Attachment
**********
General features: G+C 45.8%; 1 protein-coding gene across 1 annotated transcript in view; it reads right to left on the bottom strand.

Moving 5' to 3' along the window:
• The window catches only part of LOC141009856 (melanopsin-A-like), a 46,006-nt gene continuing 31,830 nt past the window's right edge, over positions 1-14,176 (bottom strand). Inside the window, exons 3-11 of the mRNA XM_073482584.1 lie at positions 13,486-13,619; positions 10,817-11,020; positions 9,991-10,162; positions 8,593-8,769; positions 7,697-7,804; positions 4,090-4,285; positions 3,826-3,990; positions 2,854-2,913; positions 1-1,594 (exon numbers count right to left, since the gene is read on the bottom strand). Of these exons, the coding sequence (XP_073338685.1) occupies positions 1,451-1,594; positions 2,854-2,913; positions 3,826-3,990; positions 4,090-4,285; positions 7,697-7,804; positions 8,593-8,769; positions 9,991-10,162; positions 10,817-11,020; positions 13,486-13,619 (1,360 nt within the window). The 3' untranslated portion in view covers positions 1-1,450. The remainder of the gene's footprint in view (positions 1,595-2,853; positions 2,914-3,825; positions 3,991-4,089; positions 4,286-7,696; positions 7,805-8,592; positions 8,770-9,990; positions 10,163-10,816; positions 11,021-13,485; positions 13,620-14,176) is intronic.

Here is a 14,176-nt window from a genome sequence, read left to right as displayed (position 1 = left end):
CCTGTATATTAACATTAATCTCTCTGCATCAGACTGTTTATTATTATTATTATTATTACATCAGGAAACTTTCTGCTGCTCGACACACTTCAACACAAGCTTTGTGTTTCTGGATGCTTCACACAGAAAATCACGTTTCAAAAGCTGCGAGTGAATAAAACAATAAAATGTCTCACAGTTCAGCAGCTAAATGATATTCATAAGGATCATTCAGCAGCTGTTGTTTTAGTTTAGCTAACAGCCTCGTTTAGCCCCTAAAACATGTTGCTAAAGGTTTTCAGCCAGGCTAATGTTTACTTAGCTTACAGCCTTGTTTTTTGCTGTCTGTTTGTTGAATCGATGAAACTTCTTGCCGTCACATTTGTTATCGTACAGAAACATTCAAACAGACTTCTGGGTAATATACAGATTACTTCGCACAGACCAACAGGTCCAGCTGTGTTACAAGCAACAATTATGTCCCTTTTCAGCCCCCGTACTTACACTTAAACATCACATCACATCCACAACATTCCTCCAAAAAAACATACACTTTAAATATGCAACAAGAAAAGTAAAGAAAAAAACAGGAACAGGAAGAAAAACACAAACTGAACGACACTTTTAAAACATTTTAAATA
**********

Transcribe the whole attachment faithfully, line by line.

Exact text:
General features: G+C 45.8%; 1 protein-coding gene across 1 annotated transcript in view; it reads right to left on the bottom strand.

Moving 5' to 3' along the window:
• The window catches only part of LOC141009856 (melanopsin-A-like), a 46,006-nt gene continuing 31,830 nt past the window's right edge, over positions 1-14,176 (bottom strand). Inside the window, exons 3-11 of the mRNA XM_073482584.1 lie at positions 13,486-13,619; positions 10,817-11,020; positions 9,991-10,162; positions 8,593-8,769; positions 7,697-7,804; positions 4,090-4,285; positions 3,826-3,990; positions 2,854-2,913; positions 1-1,594 (exon numbers count right to left, since the gene is read on the bottom strand). Of these exons, the coding sequence (XP_073338685.1) occupies positions 1,451-1,594; positions 2,854-2,913; positions 3,826-3,990; positions 4,090-4,285; positions 7,697-7,804; positions 8,593-8,769; positions 9,991-10,162; positions 10,817-11,020; positions 13,486-13,619 (1,360 nt within the window). The 3' untranslated portion in view covers positions 1-1,450. The remainder of the gene's footprint in view (positions 1,595-2,853; positions 2,914-3,825; positions 3,991-4,089; positions 4,286-7,696; positions 7,805-8,592; positions 8,770-9,990; positions 10,163-10,816; positions 11,021-13,485; positions 13,620-14,176) is intronic.

Here is a 14,176-nt window from a genome sequence, read left to right as displayed (position 1 = left end):
CCTGTATATTAACATTAATCTCTCTGCATCAGACTGTTTATTATTATTATTATTATTACATCAGGAAACTTTCTGCTGCTCGACACACTTCAACACAAGCTTTGTGTTTCTGGATGCTTCACACAGAAAATCACGTTTCAAAAGCTGCGAGTGAATAAAACAATAAAATGTCTCACAGTTCAGCAGCTAAATGATATTCATAAGGATCATTCAGCAGCTGTTGTTTTAGTTTAGCTAACAGCCTCGTTTAGCCCCTAAAACATGTTGCTAAAGGTTTTCAGCCAGGCTAATGTTTACTTAGCTTACAGCCTTGTTTTTTGCTGTCTGTTTGTTGAATCGATGAAACTTCTTGCCGTCACATTTGTTATCGTACAGAAACATTCAAACAGACTTCTGGGTAATATACAGATTACTTCGCACAGACCAACAGGTCCAGCTGTGTTACAAGCAACAATTATGTCCCTTTTCAGCCCCCGTACTTACACTTAAACATCACATCACATCCACAACATTCCTCCAAAAAAACATACACTTTAAATATGCAACAAGAAAAGTAAAGAAAAAAACAGGAACAGGAAGAAAAACACAAACTGAACGACACTTTTAAAACATTTTAAATA